As we all know, cyber-security is rarely out of the news and this won't change given estimates that by 2019, an additional 4.5 million cyber-security experts will be needed worldwide.
Our own research amongst SMEs found that 76 percent of companies are concerned about cyber-security, with 17 percent having experienced a cyber-attack.
Our biggest observation when we discuss ‘cyber-security' is often not ‘computer security' but ‘people security'. Whilst companies can have the very best tech in place and invest heavily in new systems, the fact is that around a third of data security issues are people-based.
Data is scarce but, in 2014, a cyber-claims study found that over a third (34 percent) of claims for data loss was down to people security, with 11 percent of the dataset being rogue employees; 10 percent for lost or stolen laptop devices; and 13 percent for staff mistakes. Add to this a further five percent for improper data collection, and almost four out of 10 (39 percent) of the claims are because of the user.
Many organisations protect themselves from the usual business-critical blunders by having any potential issues covered off in the employee's employment contract and the company's policies and procedures. However, this is often not the case with data loss, as it is often not given the same priority as other ‘serious' employment issues, such as inappropriate sexual or racial behaviour or financial misconduct. Organisations do need to make sure they have robust policies covering cyber/data security, data protection and IT and communications - policies which are communicated to employees who are made fully familiar with the rules and processes they are required to follow. Failure to ensure that data security is protected can put individuals at risk, cause them harm and distress, and result in a loss of reputation and prosperity to organisations. The UK Information Commissioner has the right to levy fines of up to £500,000 for a serious breach of the data protection principles. The corporate fallout and financial implications can often be much more severe and broader in nature when cyber- or data- issues are involved. As the data controller the organisation is responsible for making sure the confidentiality of the data they process is preserved.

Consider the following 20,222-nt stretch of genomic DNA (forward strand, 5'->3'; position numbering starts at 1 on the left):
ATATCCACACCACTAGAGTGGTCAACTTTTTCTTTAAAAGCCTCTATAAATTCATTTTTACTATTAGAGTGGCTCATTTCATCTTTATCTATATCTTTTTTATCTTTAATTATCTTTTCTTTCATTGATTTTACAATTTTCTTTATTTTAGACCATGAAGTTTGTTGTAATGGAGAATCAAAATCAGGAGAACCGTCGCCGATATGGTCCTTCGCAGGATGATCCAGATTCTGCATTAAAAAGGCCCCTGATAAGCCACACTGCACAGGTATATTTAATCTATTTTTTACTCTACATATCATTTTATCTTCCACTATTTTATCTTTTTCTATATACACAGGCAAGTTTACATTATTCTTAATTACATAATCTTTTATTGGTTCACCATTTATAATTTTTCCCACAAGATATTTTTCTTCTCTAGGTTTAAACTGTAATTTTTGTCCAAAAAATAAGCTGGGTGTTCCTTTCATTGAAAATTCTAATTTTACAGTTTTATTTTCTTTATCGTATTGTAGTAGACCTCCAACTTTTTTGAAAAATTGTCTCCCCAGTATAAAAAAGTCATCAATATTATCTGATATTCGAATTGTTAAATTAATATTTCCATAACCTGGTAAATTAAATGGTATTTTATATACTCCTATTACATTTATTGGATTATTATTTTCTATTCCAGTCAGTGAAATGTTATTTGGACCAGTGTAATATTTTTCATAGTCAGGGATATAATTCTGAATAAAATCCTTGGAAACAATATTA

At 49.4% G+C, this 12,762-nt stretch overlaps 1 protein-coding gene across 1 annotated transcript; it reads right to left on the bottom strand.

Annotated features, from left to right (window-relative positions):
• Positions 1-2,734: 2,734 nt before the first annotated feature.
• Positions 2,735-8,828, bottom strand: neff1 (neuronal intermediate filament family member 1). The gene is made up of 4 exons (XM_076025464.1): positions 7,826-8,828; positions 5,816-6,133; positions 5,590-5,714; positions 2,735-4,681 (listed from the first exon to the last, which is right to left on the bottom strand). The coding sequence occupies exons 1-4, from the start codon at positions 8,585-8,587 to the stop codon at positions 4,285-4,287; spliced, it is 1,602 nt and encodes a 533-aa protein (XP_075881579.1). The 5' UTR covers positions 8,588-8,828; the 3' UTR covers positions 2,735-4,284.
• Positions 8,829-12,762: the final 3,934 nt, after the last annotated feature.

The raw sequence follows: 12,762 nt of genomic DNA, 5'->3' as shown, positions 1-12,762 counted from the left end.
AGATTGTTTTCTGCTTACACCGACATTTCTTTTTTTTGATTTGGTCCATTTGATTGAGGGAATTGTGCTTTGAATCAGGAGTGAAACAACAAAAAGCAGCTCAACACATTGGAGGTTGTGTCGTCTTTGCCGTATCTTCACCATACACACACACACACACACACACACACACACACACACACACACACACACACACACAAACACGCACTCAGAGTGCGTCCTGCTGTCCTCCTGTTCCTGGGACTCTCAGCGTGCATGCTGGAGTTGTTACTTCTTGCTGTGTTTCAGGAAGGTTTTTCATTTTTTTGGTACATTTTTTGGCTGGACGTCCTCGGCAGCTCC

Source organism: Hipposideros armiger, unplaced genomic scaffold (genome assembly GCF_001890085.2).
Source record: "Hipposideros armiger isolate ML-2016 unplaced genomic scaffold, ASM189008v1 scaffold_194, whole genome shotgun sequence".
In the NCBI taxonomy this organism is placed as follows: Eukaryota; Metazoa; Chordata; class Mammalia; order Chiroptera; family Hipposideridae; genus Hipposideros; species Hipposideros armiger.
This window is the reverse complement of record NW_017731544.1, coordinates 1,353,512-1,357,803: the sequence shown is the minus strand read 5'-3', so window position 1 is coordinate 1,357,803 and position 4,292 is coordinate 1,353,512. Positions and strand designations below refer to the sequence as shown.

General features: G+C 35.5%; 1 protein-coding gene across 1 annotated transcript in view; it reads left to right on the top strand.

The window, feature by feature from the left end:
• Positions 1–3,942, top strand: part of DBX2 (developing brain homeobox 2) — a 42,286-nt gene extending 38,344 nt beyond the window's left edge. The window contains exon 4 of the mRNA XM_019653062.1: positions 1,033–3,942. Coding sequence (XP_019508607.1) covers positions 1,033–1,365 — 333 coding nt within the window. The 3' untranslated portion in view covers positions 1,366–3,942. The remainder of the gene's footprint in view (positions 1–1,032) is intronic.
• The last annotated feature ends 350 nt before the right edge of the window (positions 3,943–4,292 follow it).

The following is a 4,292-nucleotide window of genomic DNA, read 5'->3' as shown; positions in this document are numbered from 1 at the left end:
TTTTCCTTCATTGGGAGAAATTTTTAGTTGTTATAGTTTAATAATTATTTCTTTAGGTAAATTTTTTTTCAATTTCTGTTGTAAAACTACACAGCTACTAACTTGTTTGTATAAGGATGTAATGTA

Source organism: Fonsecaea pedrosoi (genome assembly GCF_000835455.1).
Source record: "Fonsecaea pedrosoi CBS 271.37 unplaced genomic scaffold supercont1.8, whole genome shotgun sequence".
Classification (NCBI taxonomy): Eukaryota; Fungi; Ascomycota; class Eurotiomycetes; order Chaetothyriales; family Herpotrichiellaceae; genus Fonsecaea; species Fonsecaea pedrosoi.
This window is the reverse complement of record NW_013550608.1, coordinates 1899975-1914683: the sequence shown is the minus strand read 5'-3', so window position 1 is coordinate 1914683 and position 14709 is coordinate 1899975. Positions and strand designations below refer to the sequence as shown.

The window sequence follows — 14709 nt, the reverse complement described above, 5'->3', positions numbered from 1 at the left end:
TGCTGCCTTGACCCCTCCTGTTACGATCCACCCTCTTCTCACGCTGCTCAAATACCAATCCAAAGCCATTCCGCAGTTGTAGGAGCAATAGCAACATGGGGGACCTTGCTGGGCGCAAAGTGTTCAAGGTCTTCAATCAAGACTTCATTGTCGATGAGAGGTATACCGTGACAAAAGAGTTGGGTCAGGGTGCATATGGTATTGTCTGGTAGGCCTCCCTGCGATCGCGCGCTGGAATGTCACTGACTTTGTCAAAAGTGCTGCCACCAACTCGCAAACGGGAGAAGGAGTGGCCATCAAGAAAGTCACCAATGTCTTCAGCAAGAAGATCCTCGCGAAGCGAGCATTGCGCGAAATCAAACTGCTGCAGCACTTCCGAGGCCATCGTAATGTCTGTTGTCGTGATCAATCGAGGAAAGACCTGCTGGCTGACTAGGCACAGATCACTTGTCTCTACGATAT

From a legal and HR perspective a business must also ensure that it has a social media policy in place which receives equal prominence within an organisation to other HR policies. Companies should put the social media policy in place, to provide employees with enforceable guidelines on:
- The company's level of tolerance for personal use of social networking services;
- Details of what constitutes business damaging social media which is not illegal;
- How the company will handle situations where employees post inappropriate and potentially business damaging, but not unlawful, posts such as illicit photos, profanity or other potentially derogatory content;
- How the company will monitor compliance with the policy; and